in town. This church at its organization was a part of Barre circuit, and
had no pastor stationed here until David KILBURN came in 1812, and again
in 1825. In 1819 a house was built of wood in the village, for the Methodist
society, with an agreement that when they had no preacher "any other Christian
denomination such as Calvinists, Anti-Baptists, Freewill Baptists, Friends,
so-called, Universalists, etc., who had a preacher might occupy it." The
parsonage (the Asa WASHBURN place), including fifteen acres, was given
to this church by judge KINNE, in 1820. This was afterwards sold and another
bought in the village. In 1852, when Rev. Peter MERRILL was pastor, the
church edifice was sold to the Baptists and removed, and the present church
was built at a cost of nearly $1,600. The church now has a membership of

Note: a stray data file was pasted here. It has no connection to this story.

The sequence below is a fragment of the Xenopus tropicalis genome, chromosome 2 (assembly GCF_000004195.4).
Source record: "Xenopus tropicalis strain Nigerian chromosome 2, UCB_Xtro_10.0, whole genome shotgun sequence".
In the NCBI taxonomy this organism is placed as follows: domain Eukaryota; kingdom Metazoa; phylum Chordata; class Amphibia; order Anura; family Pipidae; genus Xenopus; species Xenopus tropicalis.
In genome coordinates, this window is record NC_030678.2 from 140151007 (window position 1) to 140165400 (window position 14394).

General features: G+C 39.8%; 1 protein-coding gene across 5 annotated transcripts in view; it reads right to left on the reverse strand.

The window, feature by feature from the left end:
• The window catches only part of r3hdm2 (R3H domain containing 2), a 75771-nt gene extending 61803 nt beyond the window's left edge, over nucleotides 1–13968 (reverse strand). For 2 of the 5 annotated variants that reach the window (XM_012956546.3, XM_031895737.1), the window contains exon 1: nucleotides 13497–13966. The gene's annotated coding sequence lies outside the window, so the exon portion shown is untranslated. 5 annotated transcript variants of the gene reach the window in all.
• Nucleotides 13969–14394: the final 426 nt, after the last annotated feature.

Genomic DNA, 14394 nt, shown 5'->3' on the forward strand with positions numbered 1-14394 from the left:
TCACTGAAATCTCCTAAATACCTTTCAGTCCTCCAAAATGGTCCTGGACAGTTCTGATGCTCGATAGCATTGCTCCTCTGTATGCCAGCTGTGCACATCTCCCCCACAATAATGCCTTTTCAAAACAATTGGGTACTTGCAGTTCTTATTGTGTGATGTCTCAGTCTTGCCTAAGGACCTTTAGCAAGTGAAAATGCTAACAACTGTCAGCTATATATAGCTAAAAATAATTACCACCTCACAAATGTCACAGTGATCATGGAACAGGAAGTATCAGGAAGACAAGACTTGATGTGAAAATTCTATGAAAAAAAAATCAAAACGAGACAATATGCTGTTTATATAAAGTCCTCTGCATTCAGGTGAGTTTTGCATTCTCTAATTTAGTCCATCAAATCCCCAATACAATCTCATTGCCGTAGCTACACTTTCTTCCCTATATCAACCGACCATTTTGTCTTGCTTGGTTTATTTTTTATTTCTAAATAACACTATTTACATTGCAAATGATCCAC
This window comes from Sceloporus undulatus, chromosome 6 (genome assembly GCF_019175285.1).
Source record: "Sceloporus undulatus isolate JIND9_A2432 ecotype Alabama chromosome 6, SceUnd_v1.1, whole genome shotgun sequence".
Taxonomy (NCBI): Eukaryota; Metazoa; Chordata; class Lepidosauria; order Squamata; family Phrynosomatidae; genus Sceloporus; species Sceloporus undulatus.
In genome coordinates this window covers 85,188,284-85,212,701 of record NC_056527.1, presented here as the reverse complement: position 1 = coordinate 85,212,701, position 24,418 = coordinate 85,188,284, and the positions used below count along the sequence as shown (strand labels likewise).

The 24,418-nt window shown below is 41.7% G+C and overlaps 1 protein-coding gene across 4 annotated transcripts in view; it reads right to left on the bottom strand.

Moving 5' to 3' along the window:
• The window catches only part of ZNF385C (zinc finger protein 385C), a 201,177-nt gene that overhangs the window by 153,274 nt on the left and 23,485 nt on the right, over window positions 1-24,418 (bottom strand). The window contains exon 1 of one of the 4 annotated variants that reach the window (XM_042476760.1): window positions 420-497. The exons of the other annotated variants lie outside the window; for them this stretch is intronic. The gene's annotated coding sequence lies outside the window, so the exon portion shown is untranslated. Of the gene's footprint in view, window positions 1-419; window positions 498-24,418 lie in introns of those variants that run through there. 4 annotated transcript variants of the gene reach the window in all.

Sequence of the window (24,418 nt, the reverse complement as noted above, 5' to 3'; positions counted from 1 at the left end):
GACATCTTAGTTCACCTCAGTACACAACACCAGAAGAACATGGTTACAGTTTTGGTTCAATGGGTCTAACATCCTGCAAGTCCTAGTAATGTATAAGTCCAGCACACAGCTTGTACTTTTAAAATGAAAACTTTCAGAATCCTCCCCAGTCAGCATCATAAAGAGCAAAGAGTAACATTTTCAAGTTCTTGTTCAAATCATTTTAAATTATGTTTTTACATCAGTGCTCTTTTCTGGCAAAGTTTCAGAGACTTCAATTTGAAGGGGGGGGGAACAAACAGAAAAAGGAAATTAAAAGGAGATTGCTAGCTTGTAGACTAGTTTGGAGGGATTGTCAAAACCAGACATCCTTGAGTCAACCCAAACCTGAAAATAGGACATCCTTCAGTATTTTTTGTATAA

158, under the pastoral care of Rev. C. H. FARNSWORTH. The church will
comfortably seat about 275, and the entire church property is valued at
$5,000. In addition the church has a fund of $1,600, bequeathed by the
late Elijah BATCHELDER. The Sunday-school has 200 scholars and an average
attendance of 110. Mr. H. Q. BERRY has been its superintendent the last
The Church of the Restoration was organized in 1840, by Rev. Samuel
H. TABOR, who was the first pastor and remained three years. In 1841 the
present house of worship was built, of wood, at a cost of $1,770, above
the foundations, and when supplied-with furniture and a bell the entire
cost was $2,300. The estimated value of the church property, including
grounds, at the present time, is $2000. The church edifice will comfortably
seat 350 persons. The church is now without a regular pastor, but has an
occasional supply. The Sunday-school has thirty scholars.
Of Washington County, Vt. 1783-1899,
and Published by Hamilton Child,
By William Adams.
Journal Company, Printers and Binders.
N. Y.; April, 1889.
by Karima Allison, 2003
History by Cora Copping